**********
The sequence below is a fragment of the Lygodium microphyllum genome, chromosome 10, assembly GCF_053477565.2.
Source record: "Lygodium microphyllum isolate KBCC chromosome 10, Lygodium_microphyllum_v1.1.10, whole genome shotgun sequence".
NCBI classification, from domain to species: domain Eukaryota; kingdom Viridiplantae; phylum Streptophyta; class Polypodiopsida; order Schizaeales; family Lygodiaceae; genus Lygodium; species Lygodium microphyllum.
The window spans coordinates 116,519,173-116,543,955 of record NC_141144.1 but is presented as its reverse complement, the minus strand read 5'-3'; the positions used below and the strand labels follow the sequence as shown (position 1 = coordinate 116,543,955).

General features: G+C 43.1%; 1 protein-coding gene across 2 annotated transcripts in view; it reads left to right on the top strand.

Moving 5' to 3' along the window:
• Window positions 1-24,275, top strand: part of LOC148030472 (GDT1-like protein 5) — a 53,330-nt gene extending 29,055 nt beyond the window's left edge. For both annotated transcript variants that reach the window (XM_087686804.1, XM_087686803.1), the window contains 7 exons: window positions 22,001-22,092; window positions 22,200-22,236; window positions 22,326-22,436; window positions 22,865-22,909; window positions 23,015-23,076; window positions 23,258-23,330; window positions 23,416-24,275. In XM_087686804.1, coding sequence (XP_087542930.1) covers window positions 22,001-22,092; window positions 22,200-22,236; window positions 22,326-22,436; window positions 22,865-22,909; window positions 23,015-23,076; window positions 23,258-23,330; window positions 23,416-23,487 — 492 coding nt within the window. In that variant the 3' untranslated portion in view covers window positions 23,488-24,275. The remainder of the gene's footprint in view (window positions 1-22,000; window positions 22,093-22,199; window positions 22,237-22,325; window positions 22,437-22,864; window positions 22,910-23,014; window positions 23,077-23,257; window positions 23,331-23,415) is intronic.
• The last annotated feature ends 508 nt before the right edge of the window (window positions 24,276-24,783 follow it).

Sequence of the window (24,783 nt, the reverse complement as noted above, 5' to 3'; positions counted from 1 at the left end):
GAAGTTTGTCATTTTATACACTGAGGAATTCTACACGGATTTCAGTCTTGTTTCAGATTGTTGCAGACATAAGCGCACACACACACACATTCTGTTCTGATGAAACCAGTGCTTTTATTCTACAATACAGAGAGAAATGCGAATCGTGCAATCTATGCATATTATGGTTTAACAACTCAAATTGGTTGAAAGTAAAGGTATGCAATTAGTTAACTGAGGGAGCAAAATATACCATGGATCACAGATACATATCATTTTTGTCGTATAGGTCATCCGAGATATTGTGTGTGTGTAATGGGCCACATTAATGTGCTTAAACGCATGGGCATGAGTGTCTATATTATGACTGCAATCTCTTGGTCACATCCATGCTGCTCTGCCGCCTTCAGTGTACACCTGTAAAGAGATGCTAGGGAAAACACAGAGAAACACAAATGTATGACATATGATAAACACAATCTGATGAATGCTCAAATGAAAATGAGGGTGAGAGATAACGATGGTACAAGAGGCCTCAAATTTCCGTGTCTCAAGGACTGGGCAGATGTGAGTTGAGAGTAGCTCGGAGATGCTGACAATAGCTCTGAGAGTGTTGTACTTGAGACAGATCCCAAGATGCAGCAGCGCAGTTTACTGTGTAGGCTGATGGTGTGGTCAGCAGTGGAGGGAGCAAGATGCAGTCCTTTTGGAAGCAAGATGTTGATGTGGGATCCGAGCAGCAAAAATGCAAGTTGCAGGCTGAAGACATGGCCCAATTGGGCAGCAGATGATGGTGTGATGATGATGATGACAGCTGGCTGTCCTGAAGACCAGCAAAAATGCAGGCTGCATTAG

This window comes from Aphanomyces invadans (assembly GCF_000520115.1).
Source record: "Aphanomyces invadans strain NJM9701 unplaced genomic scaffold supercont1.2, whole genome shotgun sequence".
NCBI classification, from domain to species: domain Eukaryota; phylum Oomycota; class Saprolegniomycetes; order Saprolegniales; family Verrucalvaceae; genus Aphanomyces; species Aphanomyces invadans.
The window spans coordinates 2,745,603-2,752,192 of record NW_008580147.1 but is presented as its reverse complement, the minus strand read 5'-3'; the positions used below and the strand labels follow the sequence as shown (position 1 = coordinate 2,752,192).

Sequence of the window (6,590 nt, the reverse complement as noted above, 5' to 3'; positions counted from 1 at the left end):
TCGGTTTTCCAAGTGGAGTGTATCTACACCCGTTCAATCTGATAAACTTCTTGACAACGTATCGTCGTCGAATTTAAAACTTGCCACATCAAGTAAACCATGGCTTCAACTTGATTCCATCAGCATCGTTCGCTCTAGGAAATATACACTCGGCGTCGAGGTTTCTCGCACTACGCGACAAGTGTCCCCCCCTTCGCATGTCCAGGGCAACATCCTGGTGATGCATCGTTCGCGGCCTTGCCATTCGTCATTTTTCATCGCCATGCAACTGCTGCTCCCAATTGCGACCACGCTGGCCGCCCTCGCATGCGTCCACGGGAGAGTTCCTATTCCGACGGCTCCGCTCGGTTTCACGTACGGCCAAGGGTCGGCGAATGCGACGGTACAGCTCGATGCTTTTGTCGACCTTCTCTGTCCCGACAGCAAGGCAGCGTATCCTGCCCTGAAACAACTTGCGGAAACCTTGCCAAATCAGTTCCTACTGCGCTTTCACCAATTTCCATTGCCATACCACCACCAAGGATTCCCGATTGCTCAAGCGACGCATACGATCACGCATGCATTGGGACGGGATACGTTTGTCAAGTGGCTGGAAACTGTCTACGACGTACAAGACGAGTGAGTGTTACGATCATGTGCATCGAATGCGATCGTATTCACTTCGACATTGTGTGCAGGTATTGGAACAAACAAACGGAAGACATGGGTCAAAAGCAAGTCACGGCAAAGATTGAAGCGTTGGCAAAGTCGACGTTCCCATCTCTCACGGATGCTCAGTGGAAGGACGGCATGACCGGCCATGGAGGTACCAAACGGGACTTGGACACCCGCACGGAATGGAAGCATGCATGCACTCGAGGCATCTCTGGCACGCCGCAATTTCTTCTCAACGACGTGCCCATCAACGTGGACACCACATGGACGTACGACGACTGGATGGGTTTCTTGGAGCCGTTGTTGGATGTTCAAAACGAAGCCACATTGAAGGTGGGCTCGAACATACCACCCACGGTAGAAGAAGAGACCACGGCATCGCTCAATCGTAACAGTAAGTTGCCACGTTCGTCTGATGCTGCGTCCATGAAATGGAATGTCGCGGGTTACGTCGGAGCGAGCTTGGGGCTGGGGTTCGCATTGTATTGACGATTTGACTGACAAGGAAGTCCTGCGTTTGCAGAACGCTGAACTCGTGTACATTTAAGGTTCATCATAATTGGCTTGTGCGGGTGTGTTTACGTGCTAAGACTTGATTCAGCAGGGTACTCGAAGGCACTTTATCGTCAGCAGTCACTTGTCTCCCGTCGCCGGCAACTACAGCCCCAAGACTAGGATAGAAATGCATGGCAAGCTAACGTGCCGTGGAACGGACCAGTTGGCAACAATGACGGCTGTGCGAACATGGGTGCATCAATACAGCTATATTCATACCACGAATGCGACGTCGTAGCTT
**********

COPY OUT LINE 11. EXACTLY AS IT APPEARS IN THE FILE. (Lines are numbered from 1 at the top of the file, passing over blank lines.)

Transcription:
This window comes from Aphanomyces invadans (assembly GCF_000520115.1).